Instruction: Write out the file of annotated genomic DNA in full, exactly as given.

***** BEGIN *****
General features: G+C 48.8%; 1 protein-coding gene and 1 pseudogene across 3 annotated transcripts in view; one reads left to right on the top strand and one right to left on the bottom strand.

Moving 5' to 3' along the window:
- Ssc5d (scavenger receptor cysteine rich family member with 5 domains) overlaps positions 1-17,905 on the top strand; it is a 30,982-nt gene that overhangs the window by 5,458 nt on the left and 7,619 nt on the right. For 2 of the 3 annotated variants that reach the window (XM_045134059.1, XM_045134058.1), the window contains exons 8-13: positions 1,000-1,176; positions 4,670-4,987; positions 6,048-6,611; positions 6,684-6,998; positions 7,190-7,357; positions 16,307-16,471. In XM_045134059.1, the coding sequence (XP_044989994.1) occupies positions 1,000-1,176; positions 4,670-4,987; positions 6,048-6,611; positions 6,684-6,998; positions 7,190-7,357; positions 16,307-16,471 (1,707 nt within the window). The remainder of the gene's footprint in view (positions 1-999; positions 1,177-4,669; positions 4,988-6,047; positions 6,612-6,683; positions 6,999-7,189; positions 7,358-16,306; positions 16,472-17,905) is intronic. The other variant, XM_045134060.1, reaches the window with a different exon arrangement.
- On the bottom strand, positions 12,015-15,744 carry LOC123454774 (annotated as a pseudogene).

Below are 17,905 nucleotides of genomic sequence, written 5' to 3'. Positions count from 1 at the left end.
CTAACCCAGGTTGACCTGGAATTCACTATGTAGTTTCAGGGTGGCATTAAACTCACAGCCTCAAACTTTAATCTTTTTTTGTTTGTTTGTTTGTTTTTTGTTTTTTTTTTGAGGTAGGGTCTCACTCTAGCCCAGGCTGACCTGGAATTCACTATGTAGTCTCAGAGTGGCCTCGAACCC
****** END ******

General features: G+C 48.8%; 1 protein-coding gene and 1 pseudogene across 3 annotated transcripts in view; one reads left to right on the top strand and one right to left on the bottom strand.

Moving 5' to 3' along the window:
- Ssc5d (scavenger receptor cysteine rich family member with 5 domains) overlaps positions 1-17,905 on the top strand; it is a 30,982-nt gene that overhangs the window by 5,458 nt on the left and 7,619 nt on the right. For 2 of the 3 annotated variants that reach the window (XM_045134059.1, XM_045134058.1), the window contains exons 8-13: positions 1,000-1,176; positions 4,670-4,987; positions 6,048-6,611; positions 6,684-6,998; positions 7,190-7,357; positions 16,307-16,471. In XM_045134059.1, the coding sequence (XP_044989994.1) occupies positions 1,000-1,176; positions 4,670-4,987; positions 6,048-6,611; positions 6,684-6,998; positions 7,190-7,357; positions 16,307-16,471 (1,707 nt within the window). The remainder of the gene's footprint in view (positions 1-999; positions 1,177-4,669; positions 4,988-6,047; positions 6,612-6,683; positions 6,999-7,189; positions 7,358-16,306; positions 16,472-17,905) is intronic. The other variant, XM_045134060.1, reaches the window with a different exon arrangement.
- On the bottom strand, positions 12,015-15,744 carry LOC123454774 (annotated as a pseudogene).

Below are 17,905 nucleotides of genomic sequence, written 5' to 3'. Positions count from 1 at the left end.
CTAACCCAGGTTGACCTGGAATTCACTATGTAGTTTCAGGGTGGCATTAAACTCACAGCCTCAAACTTTAATCTTTTTTTGTTTGTTTGTTTGTTTTTTGTTTTTTTTTTGAGGTAGGGTCTCACTCTAGCCCAGGCTGACCTGGAATTCACTATGTAGTCTCAGAGTGGCCTCGAACCC